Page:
Rossmax Aneroid Sphymomanometer
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Type: with wrap cuffType: with D-ring cuffType: with D-ring cuff & stethoscope

Rossmax Aneroid Sphymomanometer

Our Price:  £12.50(Inc. 20% VAT)(£10.42 Exc. VAT)
  

Model:  GB111
Bar Code:  5060796620160
Brand:  Rossmax

  • White enamel dial face
  • Non-stop pin reliable manometer
  • Latex free cuff
  • Optional D-ring cuff, wrap cuff and stethoscope available
  • Zipper bag included
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The Rossmax Sphygmomanometer is a smart and simple device to measure one's blood pressure manually. It is professional and sleek in its design with a white dial face and chrome-plated brass air valve release. 

The sphygmomanometer comes as three options, with wrap cuff or D-ring cuff, or with a D-ring cuff and stethoscope. All options come complete with a zipper bag. The D-ring cuff can be resized between 24-32cm and the wrap can be resized between 25.2-40.6cm. Both of the cuffs are latex free so can be used on most people. 

How to use:

1. Firstly you need to apply the cuff. If the cuff isn't applied correctly, you will not be able to take a successful reading. Wrap the cuff around your bare upper arm with the tube coming out the bottom in line with your fourth finger. On the cuff, there is a main artery icon to help you a place the cuff correctly around your arm. 

2. Next you need to place the stethoscope over the main artery, just underneath the cuff. 

3. Make sure the valve is closed and squeeze the bulb to reach a blood pressure 20-30mmHg over your normal blood pressure by looking at the pressure showing on the dial.

4. Carefully, open the valve to slowly let the cuff deflate. 

5. As soon as you start hearing the heartbeat through the stethoscope, record the reading on the dial face - this is your systolic reading.

6. Keeping slowly deflating the cuff. When you can no longer hear the heartbeat, record the reading on the dial face - this is your diastolic reading. 

Why should I measure my blood pressure?

Blood pressure is important as it tell us the pressure when blood is pushed out of the heart and when your heart relaxes in between beats. If, for example, your blood pressure is too high, it can lead to a stroke or a heart attack and increase your chance of developing long-term health problems such as kidney disease, dementia, or coronary heart disease. By monitoring your blood pressure it can indicate if you are at risk of developing these problems and potentially prevent them from happening. 

Why are my readings inconsistent?

Throughout your day, your blood pressure will vary, this is completely normal. When you wake up you will find your blood pressure is probably quite low compared to if you measure your blood pressure just after going for a walk. There are some factors that have a temporary affect on your blood pressure like exercise, stress, caffeine and alcohol so you may be finding that your readings are different because these things have affected it. Essentially, you need to compare ‘apples with apples’. When you are taking your readings and comparing them, you should do it in the same environment. Generally, the best time is either just before you go to bed and when you wake up. If you find your readings are still inconsistent, then you may need to check if your blood pressure monitor is working correctly.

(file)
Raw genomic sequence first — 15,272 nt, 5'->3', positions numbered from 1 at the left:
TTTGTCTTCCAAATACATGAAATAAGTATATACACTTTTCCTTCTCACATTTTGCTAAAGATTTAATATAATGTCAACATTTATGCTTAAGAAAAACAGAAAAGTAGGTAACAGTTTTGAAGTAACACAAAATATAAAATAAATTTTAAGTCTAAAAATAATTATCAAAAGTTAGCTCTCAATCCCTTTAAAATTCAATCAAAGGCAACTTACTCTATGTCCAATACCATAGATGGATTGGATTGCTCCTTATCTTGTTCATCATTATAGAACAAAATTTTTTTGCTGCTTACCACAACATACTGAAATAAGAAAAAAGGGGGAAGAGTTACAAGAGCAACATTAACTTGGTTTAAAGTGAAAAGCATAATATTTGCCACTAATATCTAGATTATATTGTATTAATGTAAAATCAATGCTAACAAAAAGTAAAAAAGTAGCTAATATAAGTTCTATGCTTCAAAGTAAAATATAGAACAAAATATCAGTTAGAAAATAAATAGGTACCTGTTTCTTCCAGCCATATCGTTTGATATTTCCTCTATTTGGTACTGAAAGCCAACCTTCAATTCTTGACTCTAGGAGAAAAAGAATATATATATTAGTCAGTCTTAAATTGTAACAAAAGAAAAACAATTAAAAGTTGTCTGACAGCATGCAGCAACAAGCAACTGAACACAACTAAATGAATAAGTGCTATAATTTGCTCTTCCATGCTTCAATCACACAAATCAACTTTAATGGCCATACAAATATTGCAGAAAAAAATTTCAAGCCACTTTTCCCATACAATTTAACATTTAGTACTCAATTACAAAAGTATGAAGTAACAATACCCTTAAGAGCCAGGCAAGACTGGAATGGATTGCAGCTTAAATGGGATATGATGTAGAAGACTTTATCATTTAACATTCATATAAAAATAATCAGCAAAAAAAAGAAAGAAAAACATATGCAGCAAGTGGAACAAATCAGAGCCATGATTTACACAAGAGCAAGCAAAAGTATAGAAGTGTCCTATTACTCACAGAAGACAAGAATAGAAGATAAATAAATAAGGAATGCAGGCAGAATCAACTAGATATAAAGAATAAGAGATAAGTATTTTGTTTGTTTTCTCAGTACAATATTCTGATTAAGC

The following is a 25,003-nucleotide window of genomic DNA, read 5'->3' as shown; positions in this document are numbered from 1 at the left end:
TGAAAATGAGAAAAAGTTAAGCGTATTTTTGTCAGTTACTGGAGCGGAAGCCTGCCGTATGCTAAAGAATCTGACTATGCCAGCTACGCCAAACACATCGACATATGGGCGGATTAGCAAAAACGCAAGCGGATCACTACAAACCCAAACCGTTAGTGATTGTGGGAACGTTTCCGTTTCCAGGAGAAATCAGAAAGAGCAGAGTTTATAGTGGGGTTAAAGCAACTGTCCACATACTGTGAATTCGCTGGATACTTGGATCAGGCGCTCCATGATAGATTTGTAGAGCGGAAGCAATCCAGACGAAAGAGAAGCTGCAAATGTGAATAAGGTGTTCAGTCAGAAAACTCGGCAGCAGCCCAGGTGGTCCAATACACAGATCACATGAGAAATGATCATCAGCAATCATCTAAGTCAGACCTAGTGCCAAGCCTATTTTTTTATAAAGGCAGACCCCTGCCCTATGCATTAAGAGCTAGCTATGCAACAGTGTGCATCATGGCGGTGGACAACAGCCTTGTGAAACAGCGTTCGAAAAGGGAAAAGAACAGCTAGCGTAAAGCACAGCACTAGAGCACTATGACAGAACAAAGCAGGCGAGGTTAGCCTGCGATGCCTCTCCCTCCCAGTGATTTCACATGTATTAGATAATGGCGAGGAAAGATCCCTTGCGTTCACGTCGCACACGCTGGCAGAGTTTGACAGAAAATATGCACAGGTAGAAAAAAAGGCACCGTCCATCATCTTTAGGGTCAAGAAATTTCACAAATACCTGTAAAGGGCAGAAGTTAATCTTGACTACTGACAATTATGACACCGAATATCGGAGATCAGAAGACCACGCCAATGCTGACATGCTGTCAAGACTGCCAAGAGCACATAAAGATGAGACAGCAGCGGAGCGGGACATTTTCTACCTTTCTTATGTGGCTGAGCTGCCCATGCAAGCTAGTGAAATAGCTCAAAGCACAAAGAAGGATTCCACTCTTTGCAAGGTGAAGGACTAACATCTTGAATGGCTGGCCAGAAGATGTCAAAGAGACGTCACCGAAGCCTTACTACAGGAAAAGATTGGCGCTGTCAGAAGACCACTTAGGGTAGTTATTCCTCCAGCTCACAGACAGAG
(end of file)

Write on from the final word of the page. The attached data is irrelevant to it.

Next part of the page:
What should I check before taking my blood pressure?

There are a few things to make sure you do to get the most accurate blood pressure reading:

  1. Ensure you are relaxed and have been comfortably seated for a few minutes before taking a reading.
  2. Take some deep breaths to become relaxed.
  3. Ensure your cuff is placed correctly on your arm.
  4. Stay completely still and silent during the reading.

What are some factors that could be affecting my blood pressure?

  • High intake of salt in their diet: you should only have 1500 milligrams of salt a day to help decrease your blood pressure
  • High cholesterol foods : cheese, burgers, fried food, cream etc.
  • Not having enough healthy foods in their diet ie vegetables and fish.
  • Exercise : 30 minutes of exercise a day is advised to help reduce blood pressure.
  • Alcohol : having more than 1-2 drinks a day can increase blood pressure
  • Weight : being overweight or obese can increase blood pressure
  • Caffeine : drinking less tea and coffee can help reduce blood pressure

How often should I check my blood pressure?

Unless you are instructed by your doctor to take a reading regularly, it is recommended by the NHS that adults over 40 years old should have their BP checked at least once every 5 years. If, however, you are at risk of high blood pressure, you should get it checked once a year.

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